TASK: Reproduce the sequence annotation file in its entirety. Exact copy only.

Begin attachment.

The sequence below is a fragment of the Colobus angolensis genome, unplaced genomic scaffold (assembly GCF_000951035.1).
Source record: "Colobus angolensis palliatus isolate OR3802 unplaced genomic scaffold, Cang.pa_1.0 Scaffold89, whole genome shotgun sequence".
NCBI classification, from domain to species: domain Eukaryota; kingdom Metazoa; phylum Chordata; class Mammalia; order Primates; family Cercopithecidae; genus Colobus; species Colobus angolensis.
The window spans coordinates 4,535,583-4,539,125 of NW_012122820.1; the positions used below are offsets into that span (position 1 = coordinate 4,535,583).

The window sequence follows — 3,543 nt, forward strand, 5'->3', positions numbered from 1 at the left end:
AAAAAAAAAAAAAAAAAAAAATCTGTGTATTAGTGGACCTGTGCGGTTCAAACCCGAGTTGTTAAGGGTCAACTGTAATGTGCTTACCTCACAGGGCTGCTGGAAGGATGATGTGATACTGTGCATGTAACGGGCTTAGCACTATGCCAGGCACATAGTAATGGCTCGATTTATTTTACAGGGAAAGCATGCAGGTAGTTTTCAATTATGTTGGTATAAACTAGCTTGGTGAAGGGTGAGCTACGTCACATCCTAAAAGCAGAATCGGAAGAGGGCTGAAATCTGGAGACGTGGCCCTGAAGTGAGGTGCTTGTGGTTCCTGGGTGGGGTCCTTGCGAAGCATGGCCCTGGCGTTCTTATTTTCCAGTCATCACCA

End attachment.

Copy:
The sequence below is a fragment of the Colobus angolensis genome, unplaced genomic scaffold (assembly GCF_000951035.1).
Source record: "Colobus angolensis palliatus isolate OR3802 unplaced genomic scaffold, Cang.pa_1.0 Scaffold89, whole genome shotgun sequence".
NCBI classification, from domain to species: domain Eukaryota; kingdom Metazoa; phylum Chordata; class Mammalia; order Primates; family Cercopithecidae; genus Colobus; species Colobus angolensis.
The window spans coordinates 4,535,583-4,539,125 of NW_012122820.1; the positions used below are offsets into that span (position 1 = coordinate 4,535,583).

The window sequence follows — 3,543 nt, forward strand, 5'->3', positions numbered from 1 at the left end:
AAAAAAAAAAAAAAAAAAAAATCTGTGTATTAGTGGACCTGTGCGGTTCAAACCCGAGTTGTTAAGGGTCAACTGTAATGTGCTTACCTCACAGGGCTGCTGGAAGGATGATGTGATACTGTGCATGTAACGGGCTTAGCACTATGCCAGGCACATAGTAATGGCTCGATTTATTTTACAGGGAAAGCATGCAGGTAGTTTTCAATTATGTTGGTATAAACTAGCTTGGTGAAGGGTGAGCTACGTCACATCCTAAAAGCAGAATCGGAAGAGGGCTGAAATCTGGAGACGTGGCCCTGAAGTGAGGTGCTTGTGGTTCCTGGGTGGGGTCCTTGCGAAGCATGGCCCTGGCGTTCTTATTTTCCAGTCATCACCA